Unsolved Mysteries: Josh Freeman Edition

(/Robert Stack voice) Join me. Perhaps you may be able to help solve a mystery...

I ended Tuesday's piece on quarterback pressure stats with an unsolved mystery about Josh Freeman's true identity. See, according to our charting (with help from ESPN), Freeman had one of the best DVOAs in the league last year on plays where he's pressured by the pass rush. To boot, this wasn't a one-year phenomenon: Freeman has ranked in the top 10 each of the past three seasons.

The mystery arises when you consider that some of the sharpest football minds around have recently said that dealing with pressure is one of Freeman's biggest weaknesses:

  • Exhibit A: In detailing Freeman's split personality Mike Tanier wrote: "He holds the ball too long, then throws deep off his back foot with the rush in his face. This is an interception formula, and it yielded predictable results last season."
  • Exhibit B: Bill Barnwell wrote that towards the end of last season Freeman was, "a quarterback who loses his accuracy under pressure, makes shortsighted decisions, and often fails to account for defenders on the field after he becomes aware of the rush Freeman stinks under pressure."
  • Exhibit C: Barnwell also relayed a late-season Freeman stat Ron Jaworski mentioned during his quarterback countdown on ESPN (my emphasis added): "Following [the Panthers] game, Freeman regressed. He was erratic with his accuracy. He had many communication issues with his receivers. He struggled against the blitz. Only Mark Sanchez had a lower quarterback rating versus pressure. And Freeman was unpredictable reading coverage and with his decision making."
  • Exhibit D: During a Tampa radio appearance in early July (h/t valued FO reader Sander), Greg Cosell foreshadowed Jaws: "I think the more telling point is that only Mark Sanchez had a lower quarterback rating versus blitz. Freeman's going to have to become better versus blitz."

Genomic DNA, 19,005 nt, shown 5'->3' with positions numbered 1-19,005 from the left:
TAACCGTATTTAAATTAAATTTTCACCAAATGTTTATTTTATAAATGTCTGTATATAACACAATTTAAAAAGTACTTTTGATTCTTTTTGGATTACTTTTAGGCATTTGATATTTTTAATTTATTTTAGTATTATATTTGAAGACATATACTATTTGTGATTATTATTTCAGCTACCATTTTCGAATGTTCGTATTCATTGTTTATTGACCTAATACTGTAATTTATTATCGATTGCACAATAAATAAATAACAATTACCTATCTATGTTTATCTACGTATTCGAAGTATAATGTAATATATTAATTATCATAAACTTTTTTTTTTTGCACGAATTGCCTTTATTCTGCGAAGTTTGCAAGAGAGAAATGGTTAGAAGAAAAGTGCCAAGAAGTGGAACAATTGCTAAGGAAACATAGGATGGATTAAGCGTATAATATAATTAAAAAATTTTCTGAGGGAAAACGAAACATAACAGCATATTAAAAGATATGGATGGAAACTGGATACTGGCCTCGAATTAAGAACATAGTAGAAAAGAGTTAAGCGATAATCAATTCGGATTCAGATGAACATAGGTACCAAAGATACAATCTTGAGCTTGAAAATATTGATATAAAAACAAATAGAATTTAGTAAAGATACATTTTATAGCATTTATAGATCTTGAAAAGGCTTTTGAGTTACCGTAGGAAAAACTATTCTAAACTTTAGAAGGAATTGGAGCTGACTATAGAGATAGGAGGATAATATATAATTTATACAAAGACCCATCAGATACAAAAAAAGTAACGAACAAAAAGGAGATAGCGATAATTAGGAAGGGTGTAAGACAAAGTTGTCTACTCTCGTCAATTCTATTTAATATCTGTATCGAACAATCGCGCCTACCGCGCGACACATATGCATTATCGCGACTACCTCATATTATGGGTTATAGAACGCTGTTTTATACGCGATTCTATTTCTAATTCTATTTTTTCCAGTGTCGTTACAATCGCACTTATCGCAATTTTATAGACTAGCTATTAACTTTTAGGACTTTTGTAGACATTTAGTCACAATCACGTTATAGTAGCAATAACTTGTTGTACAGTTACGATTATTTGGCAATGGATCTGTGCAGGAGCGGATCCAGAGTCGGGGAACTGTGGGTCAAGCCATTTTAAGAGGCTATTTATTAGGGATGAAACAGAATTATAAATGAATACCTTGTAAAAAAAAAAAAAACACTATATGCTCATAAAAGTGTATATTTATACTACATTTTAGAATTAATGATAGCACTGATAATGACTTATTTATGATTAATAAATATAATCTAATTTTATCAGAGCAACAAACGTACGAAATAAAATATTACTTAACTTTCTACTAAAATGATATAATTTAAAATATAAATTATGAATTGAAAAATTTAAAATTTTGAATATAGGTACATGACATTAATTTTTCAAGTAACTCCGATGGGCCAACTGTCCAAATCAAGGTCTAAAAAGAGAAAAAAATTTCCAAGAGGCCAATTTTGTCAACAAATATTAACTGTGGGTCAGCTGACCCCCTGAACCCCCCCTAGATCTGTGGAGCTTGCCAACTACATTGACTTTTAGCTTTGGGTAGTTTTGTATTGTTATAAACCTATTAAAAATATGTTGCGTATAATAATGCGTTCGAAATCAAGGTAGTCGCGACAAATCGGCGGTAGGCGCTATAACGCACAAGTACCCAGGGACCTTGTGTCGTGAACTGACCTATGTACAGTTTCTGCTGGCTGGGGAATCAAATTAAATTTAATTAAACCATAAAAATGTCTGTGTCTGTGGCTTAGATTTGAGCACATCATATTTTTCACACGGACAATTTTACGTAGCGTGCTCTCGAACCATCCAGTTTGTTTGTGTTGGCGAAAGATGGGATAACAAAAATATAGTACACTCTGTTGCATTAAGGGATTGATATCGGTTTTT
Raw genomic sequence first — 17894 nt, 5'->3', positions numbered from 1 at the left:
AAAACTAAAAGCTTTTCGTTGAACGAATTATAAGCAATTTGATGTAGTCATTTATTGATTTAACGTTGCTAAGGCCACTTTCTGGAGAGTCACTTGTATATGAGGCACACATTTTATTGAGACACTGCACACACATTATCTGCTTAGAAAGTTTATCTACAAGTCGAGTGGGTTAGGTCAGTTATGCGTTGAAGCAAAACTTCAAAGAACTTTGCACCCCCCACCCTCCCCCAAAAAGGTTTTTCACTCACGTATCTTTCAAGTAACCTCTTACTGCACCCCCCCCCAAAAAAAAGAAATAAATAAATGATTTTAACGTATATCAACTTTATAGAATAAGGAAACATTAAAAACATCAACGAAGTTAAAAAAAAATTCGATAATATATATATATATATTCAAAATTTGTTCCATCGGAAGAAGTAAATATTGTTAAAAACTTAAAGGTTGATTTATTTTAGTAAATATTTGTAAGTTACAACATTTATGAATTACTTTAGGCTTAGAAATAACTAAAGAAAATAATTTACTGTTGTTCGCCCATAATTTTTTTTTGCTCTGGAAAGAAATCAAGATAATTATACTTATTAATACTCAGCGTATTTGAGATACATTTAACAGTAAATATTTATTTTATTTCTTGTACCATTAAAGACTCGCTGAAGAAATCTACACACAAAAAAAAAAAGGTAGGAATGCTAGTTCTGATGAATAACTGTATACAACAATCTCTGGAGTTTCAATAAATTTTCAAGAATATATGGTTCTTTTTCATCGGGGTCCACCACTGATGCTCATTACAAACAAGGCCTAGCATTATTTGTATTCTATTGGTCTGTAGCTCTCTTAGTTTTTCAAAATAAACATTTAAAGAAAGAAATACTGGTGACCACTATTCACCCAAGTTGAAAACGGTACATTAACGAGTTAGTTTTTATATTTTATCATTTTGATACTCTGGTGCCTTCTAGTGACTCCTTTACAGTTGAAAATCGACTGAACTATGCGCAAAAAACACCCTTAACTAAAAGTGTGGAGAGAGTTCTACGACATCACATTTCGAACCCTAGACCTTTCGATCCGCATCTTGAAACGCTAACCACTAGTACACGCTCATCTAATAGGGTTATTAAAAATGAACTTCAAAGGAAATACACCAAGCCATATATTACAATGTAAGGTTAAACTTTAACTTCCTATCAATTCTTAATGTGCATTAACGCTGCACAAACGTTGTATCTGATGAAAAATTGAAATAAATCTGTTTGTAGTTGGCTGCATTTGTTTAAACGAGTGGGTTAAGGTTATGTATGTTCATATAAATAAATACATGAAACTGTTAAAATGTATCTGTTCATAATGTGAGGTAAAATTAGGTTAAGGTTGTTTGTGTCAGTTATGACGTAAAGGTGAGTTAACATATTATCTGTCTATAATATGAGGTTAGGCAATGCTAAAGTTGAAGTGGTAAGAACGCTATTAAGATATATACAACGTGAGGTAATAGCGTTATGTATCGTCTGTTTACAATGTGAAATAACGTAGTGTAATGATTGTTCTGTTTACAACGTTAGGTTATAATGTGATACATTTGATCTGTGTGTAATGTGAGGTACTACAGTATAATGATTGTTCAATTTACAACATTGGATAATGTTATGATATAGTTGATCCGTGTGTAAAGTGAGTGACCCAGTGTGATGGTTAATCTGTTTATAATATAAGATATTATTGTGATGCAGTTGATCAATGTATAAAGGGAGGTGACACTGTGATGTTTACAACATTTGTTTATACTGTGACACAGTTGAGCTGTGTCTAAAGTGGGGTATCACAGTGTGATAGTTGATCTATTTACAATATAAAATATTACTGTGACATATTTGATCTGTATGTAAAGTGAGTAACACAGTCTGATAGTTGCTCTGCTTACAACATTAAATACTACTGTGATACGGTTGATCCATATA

This isn't an argument being made by Barry Zuckerkorn, so I felt the statistical mystery of Josh Freeman was worthy of a deeper look. Thankfully, I think I've solved it.

Here's what I did: Based on the clues provided by the above witnesses, I pulled Freeman's charting splits for every combination of the following: (1) pressure or no pressure; (2) blitz (i.e., five or more rushers) or no blitz; and (3) Weeks 1-11 or Weeks 12-17. The results are displayed in the table below. As an example of how to read it, the first row tells us that, over his last six games, Freeman faced more blitzes that got pressure (11 percent of plays vs. 7 percent of plays) and performed worse on those plays (-28.0% DVOA vs. -68.9%), although his ranking remained among the top third of 39 qualifying quarterbacks (sixth vs. 12th).

Weeks 1-11 Weeks 12-17
Pressure, Blitz # Plays (Pct) 25 (7%) 28 (11%)
DVOA (Rk) -28.0% (6) -68.9% (12)
No Pressure, Blitz # Plays (Pct) 83 (24%) 59 (23%)
DVOA (Rk) 30.5% (26) -18.5% (31)
Pressure, No Blitz # Plays (Pct) 45 (13%) 41 (16%)
DVOA (Rk) -94.2% (18) -28.6% (5)
No Pressure, No Blitz # Plays (Pct) 194 (56%) 130 (50%)
DVOA (Rk) 51.4% (10) 28.6% (26)
All Plays # Plays (Pct) 350 (100%) 255 (100%)
DVOA (Rk) 21.2% (12) -7.5% (26)

First things first, the bottom row confirms what nobody disputes. On all plays, Freeman was much worse during the Buccaneers 1-5 finish than during their 6-4 start. The fact that a team's performance tracked alongside its quarterback's performance is about as boilerplate as NFL analytics can get, and anyone who followed Tampa Bay's season could have told you that without crunching a single number.

Where numbers do crack the case, though, is when we look at the rows related to blitzes (i.e., the first two). Obviously, in both time frames, Freeman was worse when the blitz got pressure than when it didn't; that happens to all quarterbacks. However, regardless of whether or not the blitz got pressure, Freeman's DVOAs and rankings against blitzes dipped over the last six weeks of the season. In both of the first two rows, his DVOA fell upwards of 40 percentage points and his rankings fell about five spots. And if we just ignore pressure, simply splitting things out according to whether the defense blitzed or not, Freeman had a 15th-ranked 18.1% DVOA on 410 plays without a blitz, but a 27th-ranked -6.3% DVOA on 195 plays with a blitz.